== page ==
Estimated time: from 5 to 15 weeks
Step 5. Coding
At this step, you can finally start creating the website itself. Graphic elements that have been designed during the previous stages should be used to create an actual website. Usually, the home page is created first, and then all sub-pages are added, according to the website hierarchy that was previously created in the form of a sitemap. Frameworks and CMS should be implemented to make sure that server can handle the installation and set-up smoothly.
All static web page elements that were designed during the mock-up and layout creation should be created and tested. Then, special features and interactivity should be added. A deep understanding of every website development technology that you’re going to use is crucial at this phase.
When you use CMS for site creation, you can also install CMS plugins at this step if there’s a need. The other important step is SEO (Search Engine Optimization). SEO is the optimization of website elements ( e.g., title, description, keyword) that can help your site achieve higher rankings in the search engines. And, once again, valid code is pretty important for SEO.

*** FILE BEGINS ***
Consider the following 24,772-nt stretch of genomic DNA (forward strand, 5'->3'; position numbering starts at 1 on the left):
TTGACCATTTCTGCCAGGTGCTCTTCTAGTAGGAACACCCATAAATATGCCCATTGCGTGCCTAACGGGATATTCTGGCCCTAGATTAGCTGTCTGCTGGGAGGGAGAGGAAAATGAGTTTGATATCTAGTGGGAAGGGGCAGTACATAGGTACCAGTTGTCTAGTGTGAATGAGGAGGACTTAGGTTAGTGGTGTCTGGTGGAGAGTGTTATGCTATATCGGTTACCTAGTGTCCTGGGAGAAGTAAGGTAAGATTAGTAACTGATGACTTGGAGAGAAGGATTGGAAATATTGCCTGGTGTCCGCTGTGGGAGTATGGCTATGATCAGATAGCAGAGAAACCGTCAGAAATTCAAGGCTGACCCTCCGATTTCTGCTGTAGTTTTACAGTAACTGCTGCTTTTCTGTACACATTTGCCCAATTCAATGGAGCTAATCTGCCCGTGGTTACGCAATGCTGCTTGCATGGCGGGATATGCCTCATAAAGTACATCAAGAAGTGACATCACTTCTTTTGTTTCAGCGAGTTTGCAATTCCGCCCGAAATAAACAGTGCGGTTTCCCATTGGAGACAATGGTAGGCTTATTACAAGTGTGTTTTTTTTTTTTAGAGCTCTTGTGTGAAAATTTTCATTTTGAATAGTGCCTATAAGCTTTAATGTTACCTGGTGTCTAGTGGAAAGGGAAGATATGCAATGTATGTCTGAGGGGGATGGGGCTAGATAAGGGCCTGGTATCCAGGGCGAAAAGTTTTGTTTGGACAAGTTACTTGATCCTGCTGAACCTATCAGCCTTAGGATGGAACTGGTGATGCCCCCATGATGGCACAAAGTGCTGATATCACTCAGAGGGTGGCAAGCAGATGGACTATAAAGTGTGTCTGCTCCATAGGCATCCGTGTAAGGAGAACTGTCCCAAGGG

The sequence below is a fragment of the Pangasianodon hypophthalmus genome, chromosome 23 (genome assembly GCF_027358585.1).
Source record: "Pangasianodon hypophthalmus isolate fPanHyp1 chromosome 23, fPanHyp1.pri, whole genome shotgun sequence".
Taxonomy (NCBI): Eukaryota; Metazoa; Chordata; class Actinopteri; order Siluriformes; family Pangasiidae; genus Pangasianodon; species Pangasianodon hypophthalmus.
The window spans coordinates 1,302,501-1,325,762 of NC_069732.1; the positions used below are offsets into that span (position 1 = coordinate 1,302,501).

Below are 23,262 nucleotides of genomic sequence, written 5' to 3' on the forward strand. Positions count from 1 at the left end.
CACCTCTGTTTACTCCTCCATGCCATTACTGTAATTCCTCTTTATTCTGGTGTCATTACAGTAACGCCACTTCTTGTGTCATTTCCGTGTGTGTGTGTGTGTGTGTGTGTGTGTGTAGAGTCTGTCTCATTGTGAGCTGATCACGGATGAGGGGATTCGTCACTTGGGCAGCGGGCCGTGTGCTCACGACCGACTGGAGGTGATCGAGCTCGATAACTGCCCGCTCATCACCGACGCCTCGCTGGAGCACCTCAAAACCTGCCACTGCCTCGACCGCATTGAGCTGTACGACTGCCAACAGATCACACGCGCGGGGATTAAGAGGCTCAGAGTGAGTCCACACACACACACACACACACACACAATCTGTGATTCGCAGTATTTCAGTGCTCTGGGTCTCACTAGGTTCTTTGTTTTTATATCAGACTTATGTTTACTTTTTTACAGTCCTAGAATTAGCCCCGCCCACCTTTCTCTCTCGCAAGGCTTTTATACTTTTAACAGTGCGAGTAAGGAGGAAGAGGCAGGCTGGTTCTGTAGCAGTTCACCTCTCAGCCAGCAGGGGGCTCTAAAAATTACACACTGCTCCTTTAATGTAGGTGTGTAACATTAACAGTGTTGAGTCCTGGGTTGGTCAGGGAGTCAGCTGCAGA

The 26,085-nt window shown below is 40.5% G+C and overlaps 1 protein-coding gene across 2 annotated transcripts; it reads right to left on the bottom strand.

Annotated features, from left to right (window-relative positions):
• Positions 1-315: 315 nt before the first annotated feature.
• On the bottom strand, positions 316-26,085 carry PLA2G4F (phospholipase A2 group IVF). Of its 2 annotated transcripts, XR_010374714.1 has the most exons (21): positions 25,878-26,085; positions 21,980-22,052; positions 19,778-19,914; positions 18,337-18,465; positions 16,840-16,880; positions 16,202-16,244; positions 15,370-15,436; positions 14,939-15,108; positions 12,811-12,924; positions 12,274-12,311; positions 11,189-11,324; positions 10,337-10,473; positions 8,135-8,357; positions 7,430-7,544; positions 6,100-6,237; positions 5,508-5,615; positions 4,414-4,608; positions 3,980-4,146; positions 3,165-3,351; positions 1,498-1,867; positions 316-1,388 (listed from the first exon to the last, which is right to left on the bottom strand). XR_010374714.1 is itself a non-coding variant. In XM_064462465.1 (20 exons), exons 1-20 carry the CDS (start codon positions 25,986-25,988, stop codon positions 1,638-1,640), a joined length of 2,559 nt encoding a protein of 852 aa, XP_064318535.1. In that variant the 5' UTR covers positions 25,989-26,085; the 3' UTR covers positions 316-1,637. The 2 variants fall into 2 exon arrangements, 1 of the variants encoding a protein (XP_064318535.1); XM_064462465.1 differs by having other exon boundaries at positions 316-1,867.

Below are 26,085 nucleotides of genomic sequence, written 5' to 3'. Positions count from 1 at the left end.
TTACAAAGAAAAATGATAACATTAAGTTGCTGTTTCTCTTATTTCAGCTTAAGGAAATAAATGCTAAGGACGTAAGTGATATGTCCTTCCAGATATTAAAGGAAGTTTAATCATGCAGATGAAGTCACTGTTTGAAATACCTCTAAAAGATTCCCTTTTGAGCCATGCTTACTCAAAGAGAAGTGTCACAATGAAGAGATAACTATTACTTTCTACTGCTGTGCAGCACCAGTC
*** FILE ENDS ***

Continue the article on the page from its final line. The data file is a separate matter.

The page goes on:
Estimated time: from 6 to 15 weeks
Step 6. Testing, Review and Launch
Testing is probably the most routine part of a process. Every single link should be tested to make sure that there are no broken ones among them. You should check every form, every script, run a spell-checking software to find possible typos. Use code validators to check if your code follows the current web standards. Valid code is necessary, for example, if cross-browser compatibility is important for you.
After you check and re-check your website, it’s time to upload it to a server. An FTP (File Transfer Protocol) software is used for that purpose. After you deployed the files, you should run yet another, final test to be sure that all your files have been installed correctly.
Estimated time: from 2 to 4 weeks
Step 7. Maintenance: Opinion Monitoring and Regular Updating
What’s important to remember is that a website is more a service than a product. It’s not enough to “deliver” a website to a user. You should also make sure that everything works fine, and everybody is satisfied and always be prepared to make changes in another case.
Feedback system added to the site will allow you to detect possible problems the end-users face. The highest priority task in this case is to fix the problem as fast as you can. If you won’t, you may find one day that your users prefer to use another website rather than put up with the inconvenience.
The other important thing is keeping your website up to date. If you use a CMS, regular updates will prevent you from bugs and decrease security risks.